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Adding Vision to ESP32 with Edge Impulse

Reporting from Shanghai, China
Sep 29, 2021

You only need a few lines of additional code to run powerful ML algorithms on ESP32, especially if you also use the Arduino framework and Edge Impulse.

ESP32 is renowned for combining affordability, powerful wireless capabilities and energy efficiency. These characteristics have made ESP32 the SoC of choice in a wide range of AIoT solutions. Moreover, if you use the Arduino framework and Edge Impulse, ESP32 can run powerful machine-learning algorithms with only a few lines of additional code.

Edge Impulse has been using ESP32 for a while, with multiple different camera modules, to run image recognition ML models on-device. These models are capable of a variety of complex tasks: e.g. detecting whether a person is in frame, evaluating crop growth, or even estimating the weight of an object; all just from a photo!

With the free Edge Impulse platform for embedded machine learning, you can run any of these projects on ESP32, or create your own by following the "Adding Sight to Your Sensors" tutorial by Edge Impulse. The model can be deployed as an open-source Arduino library with everything you need to run your trained impulse, and this library can be added to an existing ESP32 Arduino project, with a single click.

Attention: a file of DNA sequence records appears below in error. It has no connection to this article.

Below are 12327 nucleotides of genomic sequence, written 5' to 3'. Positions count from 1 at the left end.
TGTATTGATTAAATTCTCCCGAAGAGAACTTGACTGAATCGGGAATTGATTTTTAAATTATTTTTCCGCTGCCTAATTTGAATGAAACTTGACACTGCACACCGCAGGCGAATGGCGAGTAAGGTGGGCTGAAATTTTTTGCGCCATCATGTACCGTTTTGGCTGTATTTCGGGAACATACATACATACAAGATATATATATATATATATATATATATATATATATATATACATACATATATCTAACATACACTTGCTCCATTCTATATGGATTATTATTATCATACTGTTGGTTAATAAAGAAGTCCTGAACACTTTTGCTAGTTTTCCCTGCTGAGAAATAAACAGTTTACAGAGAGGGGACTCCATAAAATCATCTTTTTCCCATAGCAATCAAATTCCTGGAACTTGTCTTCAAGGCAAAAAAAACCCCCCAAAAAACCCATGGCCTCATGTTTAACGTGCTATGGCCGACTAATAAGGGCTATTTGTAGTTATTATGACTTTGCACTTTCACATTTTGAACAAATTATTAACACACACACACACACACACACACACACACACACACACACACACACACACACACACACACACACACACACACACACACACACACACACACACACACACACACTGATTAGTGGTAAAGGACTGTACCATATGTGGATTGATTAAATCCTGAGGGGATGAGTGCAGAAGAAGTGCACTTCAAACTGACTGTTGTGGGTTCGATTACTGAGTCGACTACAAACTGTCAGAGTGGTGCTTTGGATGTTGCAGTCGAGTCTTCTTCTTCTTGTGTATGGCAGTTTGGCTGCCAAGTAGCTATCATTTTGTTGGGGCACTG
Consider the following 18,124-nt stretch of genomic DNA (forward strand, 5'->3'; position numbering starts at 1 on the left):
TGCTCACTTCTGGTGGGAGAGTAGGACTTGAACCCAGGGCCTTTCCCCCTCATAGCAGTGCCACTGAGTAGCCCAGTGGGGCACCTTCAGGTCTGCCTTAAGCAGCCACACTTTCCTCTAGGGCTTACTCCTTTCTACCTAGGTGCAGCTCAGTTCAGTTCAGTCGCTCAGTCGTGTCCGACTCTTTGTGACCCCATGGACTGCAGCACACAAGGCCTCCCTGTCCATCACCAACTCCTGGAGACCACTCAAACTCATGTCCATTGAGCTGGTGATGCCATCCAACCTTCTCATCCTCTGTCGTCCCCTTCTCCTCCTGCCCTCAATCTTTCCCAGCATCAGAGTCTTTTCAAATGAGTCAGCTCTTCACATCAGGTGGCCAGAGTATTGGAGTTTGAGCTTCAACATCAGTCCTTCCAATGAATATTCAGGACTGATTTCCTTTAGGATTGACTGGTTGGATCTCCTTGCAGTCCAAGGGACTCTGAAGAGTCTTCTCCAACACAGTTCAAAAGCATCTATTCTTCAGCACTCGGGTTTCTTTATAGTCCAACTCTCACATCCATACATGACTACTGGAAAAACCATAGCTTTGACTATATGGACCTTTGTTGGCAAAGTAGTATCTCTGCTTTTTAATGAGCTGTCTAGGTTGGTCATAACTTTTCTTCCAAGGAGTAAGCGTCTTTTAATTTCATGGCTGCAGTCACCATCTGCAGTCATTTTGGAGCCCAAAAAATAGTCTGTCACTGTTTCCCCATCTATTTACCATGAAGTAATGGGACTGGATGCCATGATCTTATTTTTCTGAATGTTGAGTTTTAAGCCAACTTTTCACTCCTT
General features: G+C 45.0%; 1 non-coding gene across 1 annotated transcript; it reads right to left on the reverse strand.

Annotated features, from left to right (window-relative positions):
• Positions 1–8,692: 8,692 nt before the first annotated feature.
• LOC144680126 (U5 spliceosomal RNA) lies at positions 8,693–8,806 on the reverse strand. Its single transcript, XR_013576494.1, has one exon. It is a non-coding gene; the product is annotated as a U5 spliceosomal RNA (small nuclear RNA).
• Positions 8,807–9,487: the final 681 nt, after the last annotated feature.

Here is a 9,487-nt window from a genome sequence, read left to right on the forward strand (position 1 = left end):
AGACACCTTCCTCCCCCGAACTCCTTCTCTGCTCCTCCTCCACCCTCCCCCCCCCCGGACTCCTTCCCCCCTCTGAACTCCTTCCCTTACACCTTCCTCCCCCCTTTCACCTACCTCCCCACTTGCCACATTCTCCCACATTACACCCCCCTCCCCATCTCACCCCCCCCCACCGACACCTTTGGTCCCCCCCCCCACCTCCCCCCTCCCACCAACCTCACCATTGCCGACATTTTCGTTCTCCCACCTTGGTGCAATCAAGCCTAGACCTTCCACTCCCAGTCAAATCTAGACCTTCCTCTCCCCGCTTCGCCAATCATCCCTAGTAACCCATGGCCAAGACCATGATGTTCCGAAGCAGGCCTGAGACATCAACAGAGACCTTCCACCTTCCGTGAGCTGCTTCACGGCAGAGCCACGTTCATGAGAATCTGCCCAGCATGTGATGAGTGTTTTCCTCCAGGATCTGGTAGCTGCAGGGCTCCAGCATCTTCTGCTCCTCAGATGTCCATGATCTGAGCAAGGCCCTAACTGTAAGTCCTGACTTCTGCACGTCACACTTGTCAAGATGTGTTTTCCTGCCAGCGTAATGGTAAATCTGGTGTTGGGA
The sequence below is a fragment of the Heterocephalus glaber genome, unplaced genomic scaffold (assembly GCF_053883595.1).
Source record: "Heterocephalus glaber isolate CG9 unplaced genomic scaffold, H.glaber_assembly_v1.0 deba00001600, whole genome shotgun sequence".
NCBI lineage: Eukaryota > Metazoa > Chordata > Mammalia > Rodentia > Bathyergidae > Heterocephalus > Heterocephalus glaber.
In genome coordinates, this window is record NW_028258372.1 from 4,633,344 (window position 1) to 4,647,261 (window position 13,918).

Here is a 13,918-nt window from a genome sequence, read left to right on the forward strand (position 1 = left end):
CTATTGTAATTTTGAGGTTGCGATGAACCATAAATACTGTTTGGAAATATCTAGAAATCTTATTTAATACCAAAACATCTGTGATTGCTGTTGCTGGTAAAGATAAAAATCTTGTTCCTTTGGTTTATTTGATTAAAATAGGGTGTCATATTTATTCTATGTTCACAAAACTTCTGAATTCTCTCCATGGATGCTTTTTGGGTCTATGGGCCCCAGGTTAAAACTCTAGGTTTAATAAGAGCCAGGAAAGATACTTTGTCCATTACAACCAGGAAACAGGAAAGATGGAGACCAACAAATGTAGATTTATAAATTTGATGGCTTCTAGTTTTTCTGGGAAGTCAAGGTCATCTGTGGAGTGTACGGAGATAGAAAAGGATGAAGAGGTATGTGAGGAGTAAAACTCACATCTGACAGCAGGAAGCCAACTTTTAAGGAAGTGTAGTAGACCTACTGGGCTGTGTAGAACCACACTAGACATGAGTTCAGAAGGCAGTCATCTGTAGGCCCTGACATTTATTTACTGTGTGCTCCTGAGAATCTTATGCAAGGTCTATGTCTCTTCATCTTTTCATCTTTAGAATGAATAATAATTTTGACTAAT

Interested in trying this out yourself?

All you need to get started is an ESP32 dev kit and either an Arducam Mini 2MP Plus or an ESP32-CAM. The latter uses the same sensor as the Arducam, but includes first-party drivers to directly interface the sensor with the ESP32-CAM board. The “ESP32-CAM + Edge Impulse” demo identifies different plant species and is complete with a web interface, camera preview, and on-chip image resizing. Check out the code on GitHub or follow one of the ESP32-CAM walkthroughs linked below:

What’s more, these examples can run any trained image classification model just by replacing the Edge Impulse library. This works without any changes to the ESP32 firmware itself, meaning you can rapidly prototype and test your machine-learning algorithms in the real world.

Finally, Edge Impulse also supports processing any type of sensor data on ESP32, not just images! A minimal code example for running any standalone Edge Impulse model on ESP32 can be found here. From this starting point, you can add any Arduino compatible sensor drivers, and use the Edge Impulse data forwarder to collect training data.

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